Peer to Peer Drug Fact Trivia – 04/02/2018

Teens for Healthy Youth (THY) of the LowCountry Alliance for Healthy Youth (LCAHY) presented National Drug Fact Trivia from NIDA to middle school students.  The goal was to inform students about the risks and trends related to use of marijuana, alcohol, prescription pills, and vaping. National data shows that as students move from middle to high school use of drugs and alcohol increases. THY hope to decrease the number of 8th grade students that use drugs as they transition from middle school to high school by increasing the perception of harm of these drugs and by making it clear that many high school students choose not use drugs.  Ten THY teens educated 175 middle school students in small groups. The school administrators and teachers reported that the students were very engaged in learning and that the peer educators were effective. THY was invited to return to educate the middle schoolers, with an additional goal of developing positive relationships with the students. This pilot run illustrates to the coalition that peer to peer education by high school students to middle school students is effective and plans are in place to establish peer to peer education through all youth councils in coalition.


Community Opiod Forum – 01/29/2018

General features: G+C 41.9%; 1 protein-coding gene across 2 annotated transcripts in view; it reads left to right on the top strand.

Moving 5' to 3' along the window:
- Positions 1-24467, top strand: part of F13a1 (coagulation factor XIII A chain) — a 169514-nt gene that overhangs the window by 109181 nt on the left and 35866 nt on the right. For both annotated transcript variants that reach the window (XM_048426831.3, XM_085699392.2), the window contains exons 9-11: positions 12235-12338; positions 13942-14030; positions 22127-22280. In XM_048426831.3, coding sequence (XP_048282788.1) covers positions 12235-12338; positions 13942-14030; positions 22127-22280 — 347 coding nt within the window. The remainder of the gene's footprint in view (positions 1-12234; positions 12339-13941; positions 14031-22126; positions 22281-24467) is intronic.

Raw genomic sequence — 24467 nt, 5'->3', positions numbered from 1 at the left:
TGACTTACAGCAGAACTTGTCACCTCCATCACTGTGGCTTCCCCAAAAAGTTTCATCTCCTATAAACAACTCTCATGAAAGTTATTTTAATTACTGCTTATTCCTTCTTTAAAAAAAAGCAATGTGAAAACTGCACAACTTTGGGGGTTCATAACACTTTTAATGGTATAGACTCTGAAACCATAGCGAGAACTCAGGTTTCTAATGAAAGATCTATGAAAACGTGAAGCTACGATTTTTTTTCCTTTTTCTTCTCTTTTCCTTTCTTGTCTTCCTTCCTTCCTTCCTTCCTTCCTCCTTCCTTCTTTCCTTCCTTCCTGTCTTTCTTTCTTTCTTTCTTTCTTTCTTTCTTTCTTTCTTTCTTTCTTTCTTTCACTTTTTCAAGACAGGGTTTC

LowCountry Alliance for Healthy Youth (LCAHY) hosted a Community Forum about the Opioid Crisis.  Speakers included the county coroner, a state representative of the Opioid Legislative Prevention/ Education committee, an addictionologist, and a clinical psychologist.  Speakers addressed the causes of the crisis, nation-wide and local trends, SC legislation, the impact on the developing teenage brain, and how to reduce the use of opioids.  Teens for Healthy Youth addressed the twelve sectors of the community issuing a call to action to combat the opioid crisis. One-hundred and eighty community members attended, including public officials, and local TV stations. The audience took a Prescription Pain Medication Survey designed by the coalition consultant and found that 82% learned more about the opioid crisis and the associated problems and 88% planned to share the material with others. Also, 64% of adults reported that their physicians did not talk to them about opioid use and abuse, and 71% said if their child was prescribed pain medication, the doctors did not speak with them about the potential for abuse.  When asked how children or teens accessed prescription pain medication not prescribed to them, 48% perceived it was accessed from a family medicine cabinet while 43% perceived it came from friends. The data shows a need to educate adult and youth about safe medication storage and to educate doctors about informing patients of the dangers of opioid use and abuse.